First look: Coin 'smart' iOS-connected credit card

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After monumental delays, the Coin "smart" credit card finally started shipping out to customers in April, offering users the flexibility of carrying up to eight swipeable credit, debit a rewards cards that — for now — are accepted at more locations than touchless NFC solutions like Apple Pay.

The first thing we noticed out of the box is Coin's strikingly thin profile. Coin, the company, managed to stuff an e-ink display, Bluetooth radio, functional electronics and a battery good for two years of normal use into a chassis no thicker than a traditional credit card.

As AppleInsider reported when Coin was announced in 2013, the device replaces multiple swipe-based cards by storing account information and outputting card data to point of sale terminals via a dynamically programmable magstripe. Current models don't support chip-and-pin security and lack the necessary NFC modules for contactless payments, but with near universal acceptance of swipe-to-pay POS systems, Coin's form factor is currently more flexible. That is if it works as advertised.

Setup is fairly straightforward, though we did run into some problems swiping in new cards. Pairing is completed by first registering through Coin's website, downloading and logging in through Coin's app, then authenticating and linking your unique card to an iPhone on first sync. Coin itself is personalized to each user and comes with your name etched on the back and an area for signature entry.

Using Coin's iOS app and the provided magstripe reader dongle, we were able to load up our most-used cards with relative ease. Coin's dongle hardware is similar to Square's product in that it uses iPhone's headphone jack as an interface. Like older Square models, Coin's reader stores its magnetic bits in one side of the housing, meaning cards must be facing a certain direction when swiped.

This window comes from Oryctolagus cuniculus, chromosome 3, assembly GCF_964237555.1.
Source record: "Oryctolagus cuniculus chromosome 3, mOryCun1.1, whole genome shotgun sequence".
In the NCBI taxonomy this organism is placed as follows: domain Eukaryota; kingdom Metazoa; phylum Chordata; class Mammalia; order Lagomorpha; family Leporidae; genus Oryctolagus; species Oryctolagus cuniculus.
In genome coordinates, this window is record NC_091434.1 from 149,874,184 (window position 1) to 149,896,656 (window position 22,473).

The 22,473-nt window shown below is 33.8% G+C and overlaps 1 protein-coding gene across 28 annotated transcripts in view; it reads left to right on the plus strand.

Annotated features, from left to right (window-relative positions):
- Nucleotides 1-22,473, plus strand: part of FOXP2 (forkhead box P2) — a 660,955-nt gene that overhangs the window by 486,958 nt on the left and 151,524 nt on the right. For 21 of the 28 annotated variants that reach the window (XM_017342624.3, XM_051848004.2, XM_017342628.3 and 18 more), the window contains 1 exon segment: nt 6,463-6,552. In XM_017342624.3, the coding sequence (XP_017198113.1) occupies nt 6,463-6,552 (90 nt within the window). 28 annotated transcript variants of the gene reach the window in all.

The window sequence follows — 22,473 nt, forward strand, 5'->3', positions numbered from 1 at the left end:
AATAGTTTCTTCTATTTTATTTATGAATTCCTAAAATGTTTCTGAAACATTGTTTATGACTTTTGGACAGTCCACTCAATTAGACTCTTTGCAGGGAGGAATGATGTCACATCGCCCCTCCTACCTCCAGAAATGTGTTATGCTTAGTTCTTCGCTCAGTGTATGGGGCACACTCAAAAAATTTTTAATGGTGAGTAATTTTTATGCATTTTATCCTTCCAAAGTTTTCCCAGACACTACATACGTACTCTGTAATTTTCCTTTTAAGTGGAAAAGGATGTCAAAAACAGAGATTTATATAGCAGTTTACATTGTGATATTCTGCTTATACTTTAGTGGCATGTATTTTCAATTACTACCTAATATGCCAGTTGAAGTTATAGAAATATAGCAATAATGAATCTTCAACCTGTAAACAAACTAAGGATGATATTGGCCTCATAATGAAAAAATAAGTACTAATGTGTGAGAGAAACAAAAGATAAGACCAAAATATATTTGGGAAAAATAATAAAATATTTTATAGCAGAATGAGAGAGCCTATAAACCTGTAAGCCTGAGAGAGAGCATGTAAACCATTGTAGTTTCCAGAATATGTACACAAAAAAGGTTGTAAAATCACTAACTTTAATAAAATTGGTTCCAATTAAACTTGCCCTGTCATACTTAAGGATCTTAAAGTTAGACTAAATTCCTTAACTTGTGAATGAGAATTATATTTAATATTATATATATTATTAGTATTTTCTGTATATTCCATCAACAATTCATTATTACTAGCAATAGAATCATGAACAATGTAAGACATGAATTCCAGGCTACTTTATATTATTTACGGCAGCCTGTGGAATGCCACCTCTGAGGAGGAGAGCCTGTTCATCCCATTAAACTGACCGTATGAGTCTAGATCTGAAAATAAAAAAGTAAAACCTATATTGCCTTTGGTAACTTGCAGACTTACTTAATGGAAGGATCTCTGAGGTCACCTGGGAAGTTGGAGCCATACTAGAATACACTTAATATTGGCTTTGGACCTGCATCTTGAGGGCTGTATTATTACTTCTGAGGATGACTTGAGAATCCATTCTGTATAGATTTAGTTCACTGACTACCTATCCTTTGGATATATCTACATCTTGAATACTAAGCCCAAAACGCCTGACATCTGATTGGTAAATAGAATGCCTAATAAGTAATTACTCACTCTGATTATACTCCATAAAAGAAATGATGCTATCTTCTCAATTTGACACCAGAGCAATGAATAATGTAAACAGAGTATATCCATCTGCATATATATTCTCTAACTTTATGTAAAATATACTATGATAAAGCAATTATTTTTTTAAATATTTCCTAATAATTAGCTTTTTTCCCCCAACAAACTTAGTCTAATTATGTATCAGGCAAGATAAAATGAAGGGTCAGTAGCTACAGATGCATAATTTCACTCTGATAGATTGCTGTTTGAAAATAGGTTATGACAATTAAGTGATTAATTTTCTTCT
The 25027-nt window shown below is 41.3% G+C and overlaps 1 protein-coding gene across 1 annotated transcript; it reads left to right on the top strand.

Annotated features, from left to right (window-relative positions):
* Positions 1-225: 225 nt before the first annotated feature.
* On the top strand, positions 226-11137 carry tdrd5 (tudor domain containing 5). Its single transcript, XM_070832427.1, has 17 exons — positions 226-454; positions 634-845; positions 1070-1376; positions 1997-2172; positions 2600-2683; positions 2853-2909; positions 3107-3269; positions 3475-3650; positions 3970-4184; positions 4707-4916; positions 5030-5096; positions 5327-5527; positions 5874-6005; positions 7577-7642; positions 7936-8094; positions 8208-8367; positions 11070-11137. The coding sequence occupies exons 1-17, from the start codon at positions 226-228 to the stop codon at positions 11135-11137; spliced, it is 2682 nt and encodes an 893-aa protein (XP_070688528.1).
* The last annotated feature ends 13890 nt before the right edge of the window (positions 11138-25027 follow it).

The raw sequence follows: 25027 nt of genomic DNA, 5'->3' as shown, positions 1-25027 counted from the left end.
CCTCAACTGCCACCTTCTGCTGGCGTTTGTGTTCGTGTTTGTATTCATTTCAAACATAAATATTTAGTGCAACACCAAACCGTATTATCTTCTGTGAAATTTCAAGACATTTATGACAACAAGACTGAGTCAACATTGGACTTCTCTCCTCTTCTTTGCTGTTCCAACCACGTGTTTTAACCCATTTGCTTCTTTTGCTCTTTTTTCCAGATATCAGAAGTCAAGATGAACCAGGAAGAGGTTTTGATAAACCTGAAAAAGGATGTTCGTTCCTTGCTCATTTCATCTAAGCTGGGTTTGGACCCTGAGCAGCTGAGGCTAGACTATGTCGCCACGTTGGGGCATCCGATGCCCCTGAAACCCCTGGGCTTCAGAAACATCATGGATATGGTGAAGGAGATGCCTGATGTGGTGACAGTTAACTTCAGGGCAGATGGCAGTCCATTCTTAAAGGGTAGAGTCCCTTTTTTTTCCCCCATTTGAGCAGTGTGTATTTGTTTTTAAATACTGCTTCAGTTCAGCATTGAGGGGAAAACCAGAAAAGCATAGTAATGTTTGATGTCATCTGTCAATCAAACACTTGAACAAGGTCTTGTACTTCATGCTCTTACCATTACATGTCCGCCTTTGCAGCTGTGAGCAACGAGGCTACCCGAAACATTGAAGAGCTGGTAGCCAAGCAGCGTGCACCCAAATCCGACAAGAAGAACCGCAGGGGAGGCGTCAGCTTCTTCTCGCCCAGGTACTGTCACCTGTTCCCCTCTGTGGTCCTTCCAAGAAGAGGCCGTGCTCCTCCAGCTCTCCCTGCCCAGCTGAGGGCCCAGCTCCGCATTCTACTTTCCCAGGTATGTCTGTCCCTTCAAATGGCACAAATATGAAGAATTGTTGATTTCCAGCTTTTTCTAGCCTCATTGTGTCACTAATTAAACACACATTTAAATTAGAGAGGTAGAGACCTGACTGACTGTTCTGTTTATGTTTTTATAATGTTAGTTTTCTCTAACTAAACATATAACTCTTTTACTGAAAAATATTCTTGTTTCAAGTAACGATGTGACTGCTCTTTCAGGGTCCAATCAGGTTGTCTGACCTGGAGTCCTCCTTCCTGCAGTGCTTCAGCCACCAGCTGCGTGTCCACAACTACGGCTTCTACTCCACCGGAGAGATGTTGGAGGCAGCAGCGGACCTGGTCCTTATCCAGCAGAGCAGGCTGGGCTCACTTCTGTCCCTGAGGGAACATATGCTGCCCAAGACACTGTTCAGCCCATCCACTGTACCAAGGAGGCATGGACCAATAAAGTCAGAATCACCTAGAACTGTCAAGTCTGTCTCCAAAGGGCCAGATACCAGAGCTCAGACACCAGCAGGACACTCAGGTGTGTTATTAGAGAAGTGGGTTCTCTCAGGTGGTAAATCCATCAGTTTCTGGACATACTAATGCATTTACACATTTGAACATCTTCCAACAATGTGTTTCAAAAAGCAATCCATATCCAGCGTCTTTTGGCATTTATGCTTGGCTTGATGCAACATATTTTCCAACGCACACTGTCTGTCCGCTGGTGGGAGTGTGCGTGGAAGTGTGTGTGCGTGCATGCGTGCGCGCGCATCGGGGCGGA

Some credit cards require authorization before being provisioned for use, a simple process of tapping in the CVV number located on the card's back, which is then cross-checked against data on a given provider's network. Our debit cards also needed to be authenticated by providing a correct PIN. We did have trouble with one pesky credit card that refused to cooperate with Coin's reader even after multiple swipes at different speeds. In that case, we resorted to punching in our details manually.

Tapping "Sync Coin" in the iOS app brings up a list of stored cards available for transfer (up to eight), as well as options for "Lock and Find" and changing your tap code, a unique six-tap Morse code-like sequence entered upon initial setup. "Lock and Find" is Coin's security option that uses an iPhone's Bluetooth and GPS capabilities to keep tabs of where and when Coin was last seen. The feature also uses BLE proximity features to alert users when they leave a card behind. Total card information and device settings transfer time clocked in at around ten seconds.

As long as a host iPhone is within Bluetooth range, Coin automatically unlocks when its lone button is depressed. Alternatively, the device can be unlocked using your tap code, though we found this method unreliable. A tactile click should be felt each time the button is pressed, though the mechanic was inconsistent and at times "mushy" on our unit. Luckily, a small green LED located just to the left of the button offers a secondary indication that inputs are being recognized.

Once unlocked, users are able to cycle through stored cards, identified by their abbreviated name (MC for Mastercard, VISA for Visa) and the last four digits and expiration date. Coin can be used at practically any magnetic card reading terminal, including ATMs. After use, the card automatically locks and powers down, monitoring for Bluetooth wake signals from a host iPhone.

We have yet to test Coin in the wild, but are anxious to do so since a majority of retailers in our small town do not accept Apple Pay. Touchless NFC payments are starting to see wider adoption thanks in large part to efforts from tech companies like Apple and Google, but swipeable cards are for now the de facto form of credit and debit payments. Here, at least, traditional cards are unquestionably the most accepted option.

In the U.S., EMV chip-and-pin systems will roll out in October, making current Coin models useless. However, POS terminals must be upgraded before that happens, so Coin has some time before becoming completely obsolete.

Those interested can preorder Coin through the company's website for $100.

 

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